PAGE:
The Nancy Cunard who journeyed from Nice to the outskirts of Paris in early March, 1965 – drunk, drug-addled, half-mad, paranoid, crippled, emaciated – was a long way from the Nancy Cunard of popular memory, the poet, progressive publisher, proponent of black activism (though sincere in this last point, her insight into the black experience was not terribly nuanced – “be more African,” she chided her lover Henry Crowder; “But I ain’t African,” he replied, “I’m American.”)
That Nancy Cunard was long gone: the heiress who turned her back on the torpor of English high society to become an icon of the 1920s avant-garde, her penetrating gaze and armfuls of ivory immortalised by Man Ray and Cecil Beaton. With her Hours Press she had championed Modernism by publishing writers such as Samuel Beckett, Louis Aragon, Ezra Pound and Brian Howard. Beautiful, rich, outspoken, well-connected, she appeared in the lightest fictional drag in contemporary writings by Aldous Huxley, Wyndham Lewis and Michael Arlen. The first version of T. S. Eliot’s “The Waste Land” included an unflattering portrayal of a woman called Fresca who has much in common with Cunard.
Now Eliot was dead, and one of Nancy’s last pieces was a prose poem recalling her first meeting with the poet. On the train she kept drinking, defiantly swallowing her ticket when the inspector approached. She made it to a friend’s house outside Paris, causing alarm with her skeletal form – just 26 kilos – and her demented, disjointed conversation. She dashed off rambling, often bitterly reproachful letters to friends who she believed had wronged her.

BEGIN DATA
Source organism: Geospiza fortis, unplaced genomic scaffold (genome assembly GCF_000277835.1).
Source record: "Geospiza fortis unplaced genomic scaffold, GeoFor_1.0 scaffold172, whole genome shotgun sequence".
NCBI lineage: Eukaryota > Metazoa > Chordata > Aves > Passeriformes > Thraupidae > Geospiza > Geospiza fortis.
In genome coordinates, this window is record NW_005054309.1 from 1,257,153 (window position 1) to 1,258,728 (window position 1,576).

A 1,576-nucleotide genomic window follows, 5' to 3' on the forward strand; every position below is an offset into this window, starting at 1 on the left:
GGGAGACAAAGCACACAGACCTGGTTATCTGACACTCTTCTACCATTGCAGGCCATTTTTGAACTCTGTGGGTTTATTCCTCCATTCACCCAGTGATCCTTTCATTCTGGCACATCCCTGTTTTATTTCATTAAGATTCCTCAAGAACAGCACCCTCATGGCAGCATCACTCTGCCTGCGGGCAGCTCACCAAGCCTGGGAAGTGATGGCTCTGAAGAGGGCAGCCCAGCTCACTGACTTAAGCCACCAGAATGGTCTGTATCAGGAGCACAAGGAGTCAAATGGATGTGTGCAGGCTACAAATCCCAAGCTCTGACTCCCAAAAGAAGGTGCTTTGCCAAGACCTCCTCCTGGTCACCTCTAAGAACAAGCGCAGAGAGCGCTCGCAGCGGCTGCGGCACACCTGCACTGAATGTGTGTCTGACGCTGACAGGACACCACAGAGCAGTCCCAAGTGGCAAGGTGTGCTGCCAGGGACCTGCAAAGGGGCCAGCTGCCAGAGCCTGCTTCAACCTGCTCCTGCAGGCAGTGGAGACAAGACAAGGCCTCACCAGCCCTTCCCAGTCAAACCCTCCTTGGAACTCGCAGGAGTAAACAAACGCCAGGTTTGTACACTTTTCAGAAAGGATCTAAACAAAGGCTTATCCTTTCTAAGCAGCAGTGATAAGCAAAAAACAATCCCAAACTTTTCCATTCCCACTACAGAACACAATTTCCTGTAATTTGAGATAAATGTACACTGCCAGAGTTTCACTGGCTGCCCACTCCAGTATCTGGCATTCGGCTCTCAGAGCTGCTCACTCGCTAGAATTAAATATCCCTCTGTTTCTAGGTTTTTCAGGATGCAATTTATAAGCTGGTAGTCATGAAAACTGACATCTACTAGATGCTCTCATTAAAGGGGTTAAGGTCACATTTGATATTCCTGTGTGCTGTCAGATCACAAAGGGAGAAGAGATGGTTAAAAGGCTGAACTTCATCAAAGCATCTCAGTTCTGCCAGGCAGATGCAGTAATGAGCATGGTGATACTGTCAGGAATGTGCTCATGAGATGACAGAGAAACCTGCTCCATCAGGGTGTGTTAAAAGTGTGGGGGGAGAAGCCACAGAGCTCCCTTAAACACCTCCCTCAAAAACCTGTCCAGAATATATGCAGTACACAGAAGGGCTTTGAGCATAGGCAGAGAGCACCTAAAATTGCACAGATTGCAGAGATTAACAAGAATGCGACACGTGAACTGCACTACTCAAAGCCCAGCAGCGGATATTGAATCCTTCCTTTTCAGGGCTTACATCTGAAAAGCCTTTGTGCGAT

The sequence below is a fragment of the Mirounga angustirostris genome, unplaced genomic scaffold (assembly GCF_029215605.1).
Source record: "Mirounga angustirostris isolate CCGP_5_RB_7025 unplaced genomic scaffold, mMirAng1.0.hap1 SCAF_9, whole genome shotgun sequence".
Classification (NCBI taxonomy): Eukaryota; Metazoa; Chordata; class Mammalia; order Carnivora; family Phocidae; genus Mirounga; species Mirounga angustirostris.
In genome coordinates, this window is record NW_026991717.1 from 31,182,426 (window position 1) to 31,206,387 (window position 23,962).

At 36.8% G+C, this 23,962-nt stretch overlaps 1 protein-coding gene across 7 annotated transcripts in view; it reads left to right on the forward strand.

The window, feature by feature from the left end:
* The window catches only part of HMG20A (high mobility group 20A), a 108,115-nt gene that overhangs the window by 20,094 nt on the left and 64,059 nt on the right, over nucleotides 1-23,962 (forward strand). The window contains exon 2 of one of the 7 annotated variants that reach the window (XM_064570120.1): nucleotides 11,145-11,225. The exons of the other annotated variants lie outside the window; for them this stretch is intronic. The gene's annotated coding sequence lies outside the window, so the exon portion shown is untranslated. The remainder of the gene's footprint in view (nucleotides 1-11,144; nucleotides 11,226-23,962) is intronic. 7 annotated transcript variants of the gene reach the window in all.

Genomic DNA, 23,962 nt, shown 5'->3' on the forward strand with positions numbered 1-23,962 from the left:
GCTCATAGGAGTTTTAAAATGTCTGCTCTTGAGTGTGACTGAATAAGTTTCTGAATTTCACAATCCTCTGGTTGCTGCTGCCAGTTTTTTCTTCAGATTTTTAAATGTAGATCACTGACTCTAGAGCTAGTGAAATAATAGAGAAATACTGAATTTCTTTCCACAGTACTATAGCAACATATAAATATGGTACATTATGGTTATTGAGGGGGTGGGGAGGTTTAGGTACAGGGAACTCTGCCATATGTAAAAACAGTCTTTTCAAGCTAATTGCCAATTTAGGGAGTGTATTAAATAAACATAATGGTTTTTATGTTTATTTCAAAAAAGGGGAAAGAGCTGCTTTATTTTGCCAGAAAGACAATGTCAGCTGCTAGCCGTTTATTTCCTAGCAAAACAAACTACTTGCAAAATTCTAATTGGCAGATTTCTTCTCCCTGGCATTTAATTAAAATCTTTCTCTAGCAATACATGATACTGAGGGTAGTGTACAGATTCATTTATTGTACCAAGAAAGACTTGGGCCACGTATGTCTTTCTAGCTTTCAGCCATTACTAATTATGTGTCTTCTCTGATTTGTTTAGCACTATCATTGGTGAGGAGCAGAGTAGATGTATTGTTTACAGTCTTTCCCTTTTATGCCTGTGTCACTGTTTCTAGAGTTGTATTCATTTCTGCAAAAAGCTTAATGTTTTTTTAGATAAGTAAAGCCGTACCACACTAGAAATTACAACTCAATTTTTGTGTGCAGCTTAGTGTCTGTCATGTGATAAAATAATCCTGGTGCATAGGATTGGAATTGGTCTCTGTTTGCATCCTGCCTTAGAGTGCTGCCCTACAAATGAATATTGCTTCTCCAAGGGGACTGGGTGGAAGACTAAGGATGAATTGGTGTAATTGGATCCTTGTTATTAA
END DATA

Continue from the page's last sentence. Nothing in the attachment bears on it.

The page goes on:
The next day she made it to Paris, turning up unannounced at the house of an ex-lover, who took her the following day to a hotel on the Left Bank. Her room was on the third floor and she was determined to climb the stairs unaided, though in her appalling physical state it took over one and a half hours. She paused now and then to ask passers-by if they knew Pablo Neruda, and requested that Samuel Beckett be summoned.
Once alone in her room she tried to burn her papers, but by the time the fire was discovered Cunard was gone. It’s not known how she left, but somehow she ended up in hospital where she died on this day, at the age of 69.
Friends continued to receive her crazed correspondence days after her death.